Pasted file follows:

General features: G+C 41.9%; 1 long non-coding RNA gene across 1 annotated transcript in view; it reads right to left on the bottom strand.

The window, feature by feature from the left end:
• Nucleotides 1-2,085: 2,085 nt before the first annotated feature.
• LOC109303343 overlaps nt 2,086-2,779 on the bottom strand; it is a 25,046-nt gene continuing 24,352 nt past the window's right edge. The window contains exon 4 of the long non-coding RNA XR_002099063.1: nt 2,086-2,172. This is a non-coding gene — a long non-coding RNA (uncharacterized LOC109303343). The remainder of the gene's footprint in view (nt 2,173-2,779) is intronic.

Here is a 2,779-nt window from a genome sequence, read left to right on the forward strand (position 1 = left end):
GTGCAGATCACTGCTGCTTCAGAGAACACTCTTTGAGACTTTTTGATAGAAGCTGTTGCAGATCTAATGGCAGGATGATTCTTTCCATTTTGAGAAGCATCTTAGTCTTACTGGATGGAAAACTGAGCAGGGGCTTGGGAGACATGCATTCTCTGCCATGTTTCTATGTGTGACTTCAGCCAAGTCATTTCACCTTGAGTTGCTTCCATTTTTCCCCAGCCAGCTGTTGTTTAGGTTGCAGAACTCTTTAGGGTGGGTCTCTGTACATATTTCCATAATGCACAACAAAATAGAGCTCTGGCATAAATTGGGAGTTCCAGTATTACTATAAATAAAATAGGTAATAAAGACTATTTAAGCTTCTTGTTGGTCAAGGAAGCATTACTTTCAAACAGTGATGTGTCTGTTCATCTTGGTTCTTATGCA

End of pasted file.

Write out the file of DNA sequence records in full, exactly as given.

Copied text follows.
General features: G+C 41.9%; 1 long non-coding RNA gene across 1 annotated transcript in view; it reads right to left on the bottom strand.

The window, feature by feature from the left end:
• Nucleotides 1-2,085: 2,085 nt before the first annotated feature.
• LOC109303343 overlaps nt 2,086-2,779 on the bottom strand; it is a 25,046-nt gene continuing 24,352 nt past the window's right edge. The window contains exon 4 of the long non-coding RNA XR_002099063.1: nt 2,086-2,172. This is a non-coding gene — a long non-coding RNA (uncharacterized LOC109303343). The remainder of the gene's footprint in view (nt 2,173-2,779) is intronic.

Here is a 2,779-nt window from a genome sequence, read left to right on the forward strand (position 1 = left end):
GTGCAGATCACTGCTGCTTCAGAGAACACTCTTTGAGACTTTTTGATAGAAGCTGTTGCAGATCTAATGGCAGGATGATTCTTTCCATTTTGAGAAGCATCTTAGTCTTACTGGATGGAAAACTGAGCAGGGGCTTGGGAGACATGCATTCTCTGCCATGTTTCTATGTGTGACTTCAGCCAAGTCATTTCACCTTGAGTTGCTTCCATTTTTCCCCAGCCAGCTGTTGTTTAGGTTGCAGAACTCTTTAGGGTGGGTCTCTGTACATATTTCCATAATGCACAACAAAATAGAGCTCTGGCATAAATTGGGAGTTCCAGTATTACTATAAATAAAATAGGTAATAAAGACTATTTAAGCTTCTTGTTGGTCAAGGAAGCATTACTTTCAAACAGTGATGTGTCTGTTCATCTTGGTTCTTATGCA